When we evangelize, we offer exactly what Jesus did to that crowd of Jews on the mountainside: hope that rescue is coming, and in fact, rescue is here.




To pray or not to pray?

Last night I was at a prayer meeting for the persecuted church, hosted by SMU. I haven’t been to a prayer meeting in a long time and after looking into prayer on campus, it seems many Biola students haven’t. The prayer groups that started in the 1920s for nations and unreached peoples have all but fizzled out.

Why don’t we pray?

It isn’t because we don’t have time. It’s because we don’t make time. It isn’t because we don’t care about other people. It’s because we care about our own concerns more. It isn’t because we don’t see the need. It’s because we don’t understand our connection to that need.

These are harsh words, but I know they are true, because I see them in myself.

I will make an even more disturbing claim. The day I stop conversation with my Father in heaven for the advancement of his Kingdom is the day I have lost connection with his passion and purpose.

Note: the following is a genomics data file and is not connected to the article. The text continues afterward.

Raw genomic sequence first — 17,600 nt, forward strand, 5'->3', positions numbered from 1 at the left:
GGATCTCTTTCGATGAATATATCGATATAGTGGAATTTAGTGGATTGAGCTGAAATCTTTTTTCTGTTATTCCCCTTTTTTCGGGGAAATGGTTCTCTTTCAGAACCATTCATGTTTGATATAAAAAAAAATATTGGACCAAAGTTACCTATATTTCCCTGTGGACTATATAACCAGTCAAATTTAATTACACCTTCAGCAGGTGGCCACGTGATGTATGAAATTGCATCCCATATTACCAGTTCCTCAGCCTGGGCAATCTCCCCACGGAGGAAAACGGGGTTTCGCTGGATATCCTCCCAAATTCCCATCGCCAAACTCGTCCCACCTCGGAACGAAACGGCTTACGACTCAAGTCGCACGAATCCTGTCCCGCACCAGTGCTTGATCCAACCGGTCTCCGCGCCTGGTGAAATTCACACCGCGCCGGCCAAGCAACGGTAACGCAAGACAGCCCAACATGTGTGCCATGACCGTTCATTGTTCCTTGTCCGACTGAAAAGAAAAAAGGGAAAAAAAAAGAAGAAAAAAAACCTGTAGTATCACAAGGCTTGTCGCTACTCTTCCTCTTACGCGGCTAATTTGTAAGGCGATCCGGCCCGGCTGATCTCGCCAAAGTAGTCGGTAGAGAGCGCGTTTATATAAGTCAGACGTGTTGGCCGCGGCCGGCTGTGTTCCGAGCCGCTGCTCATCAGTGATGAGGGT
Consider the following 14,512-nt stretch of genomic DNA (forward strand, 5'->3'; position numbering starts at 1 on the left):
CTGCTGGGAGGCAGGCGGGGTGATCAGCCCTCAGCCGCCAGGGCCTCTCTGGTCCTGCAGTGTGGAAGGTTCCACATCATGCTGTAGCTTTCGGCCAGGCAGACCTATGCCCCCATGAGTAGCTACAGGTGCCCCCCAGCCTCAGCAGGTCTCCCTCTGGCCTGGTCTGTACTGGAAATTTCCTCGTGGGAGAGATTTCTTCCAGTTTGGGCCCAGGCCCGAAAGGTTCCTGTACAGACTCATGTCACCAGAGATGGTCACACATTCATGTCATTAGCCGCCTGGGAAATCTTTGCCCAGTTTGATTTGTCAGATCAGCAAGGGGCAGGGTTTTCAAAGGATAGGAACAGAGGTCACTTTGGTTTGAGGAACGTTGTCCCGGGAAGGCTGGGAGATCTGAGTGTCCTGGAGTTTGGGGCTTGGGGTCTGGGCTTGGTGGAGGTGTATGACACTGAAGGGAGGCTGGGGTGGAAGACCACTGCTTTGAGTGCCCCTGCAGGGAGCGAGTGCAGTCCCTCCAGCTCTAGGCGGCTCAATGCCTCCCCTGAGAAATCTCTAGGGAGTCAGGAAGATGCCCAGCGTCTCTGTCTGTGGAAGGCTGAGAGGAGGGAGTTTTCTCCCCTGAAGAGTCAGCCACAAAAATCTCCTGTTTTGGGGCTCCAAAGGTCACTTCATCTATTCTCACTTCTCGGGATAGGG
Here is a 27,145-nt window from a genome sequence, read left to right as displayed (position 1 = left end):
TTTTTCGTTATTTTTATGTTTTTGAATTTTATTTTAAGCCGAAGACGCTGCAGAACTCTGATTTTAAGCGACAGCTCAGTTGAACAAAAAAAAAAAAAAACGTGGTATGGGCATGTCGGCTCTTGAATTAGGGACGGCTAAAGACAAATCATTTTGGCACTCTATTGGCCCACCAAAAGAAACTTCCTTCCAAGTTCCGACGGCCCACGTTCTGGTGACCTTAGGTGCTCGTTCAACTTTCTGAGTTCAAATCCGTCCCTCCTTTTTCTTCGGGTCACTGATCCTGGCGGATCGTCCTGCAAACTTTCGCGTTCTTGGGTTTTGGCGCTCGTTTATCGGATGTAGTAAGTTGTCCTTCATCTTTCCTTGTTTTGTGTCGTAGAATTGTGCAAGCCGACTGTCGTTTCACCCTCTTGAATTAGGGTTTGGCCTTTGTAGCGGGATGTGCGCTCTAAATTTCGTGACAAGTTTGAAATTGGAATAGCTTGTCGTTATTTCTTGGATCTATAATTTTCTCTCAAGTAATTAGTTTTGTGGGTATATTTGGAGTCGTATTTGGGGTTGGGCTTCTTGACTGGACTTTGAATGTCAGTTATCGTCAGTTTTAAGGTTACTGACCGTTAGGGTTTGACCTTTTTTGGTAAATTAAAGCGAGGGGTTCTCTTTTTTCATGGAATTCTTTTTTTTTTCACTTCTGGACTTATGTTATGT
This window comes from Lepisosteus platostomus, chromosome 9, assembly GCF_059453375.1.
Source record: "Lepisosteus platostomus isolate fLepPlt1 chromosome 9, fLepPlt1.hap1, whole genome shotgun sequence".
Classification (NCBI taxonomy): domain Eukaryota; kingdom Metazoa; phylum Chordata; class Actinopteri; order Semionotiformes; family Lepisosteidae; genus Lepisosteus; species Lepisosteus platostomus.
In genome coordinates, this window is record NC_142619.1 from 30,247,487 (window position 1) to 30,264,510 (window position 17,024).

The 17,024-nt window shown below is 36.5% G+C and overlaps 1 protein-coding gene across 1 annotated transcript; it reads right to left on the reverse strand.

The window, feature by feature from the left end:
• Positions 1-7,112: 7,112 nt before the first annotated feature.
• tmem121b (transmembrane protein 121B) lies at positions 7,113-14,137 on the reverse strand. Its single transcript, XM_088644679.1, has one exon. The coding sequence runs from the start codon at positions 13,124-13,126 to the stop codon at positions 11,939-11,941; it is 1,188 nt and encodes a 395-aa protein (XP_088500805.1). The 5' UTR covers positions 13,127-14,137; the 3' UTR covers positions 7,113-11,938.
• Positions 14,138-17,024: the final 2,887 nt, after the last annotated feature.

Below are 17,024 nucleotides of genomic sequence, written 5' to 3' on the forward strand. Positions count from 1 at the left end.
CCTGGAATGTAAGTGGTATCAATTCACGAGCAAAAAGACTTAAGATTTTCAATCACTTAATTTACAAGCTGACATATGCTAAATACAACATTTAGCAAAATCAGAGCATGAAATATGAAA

We have all been asked to pray, told to pray, begged to pray, explained to death why we should pray. Ultimately it comes down to passion and connection with the Father through Jesus and the Holy Spirit.

If you have no passion to pray, understand that this is not a good place to remain for a long period of time but also understand that its okay! God is the creator of passion and the giver of understanding.

In making no room for those who want to pray but do not, I along with many of you are forced from the middle of the road to make a decision: Pray or don’t pray. Jesus does not make room for empty promises or desires.

“Simply let your 'Yes' be 'Yes,' and your 'No,' 'No'; anything beyond this comes from the evil one,” he says, not giving us any wiggle room.

I am not inviting you or myself into a legalistic practice of prayer. In some ways, our conversation of God is a measure that we can always look at to see the truth of what is in our hearts. If we can say that we watch a certain television show more consistently then we pray or that we know more about the latest upcoming band than we do about our God, there is something wrong.

Be very careful, then, how you live—not as unwise but as wise, making the most of every opportunity, because the days are evil. Therefore do not be foolish, but understand what the Lord's will is. - _Ephesians 5:15-17, emphasis mine)_



Made to be stewards, and stewards still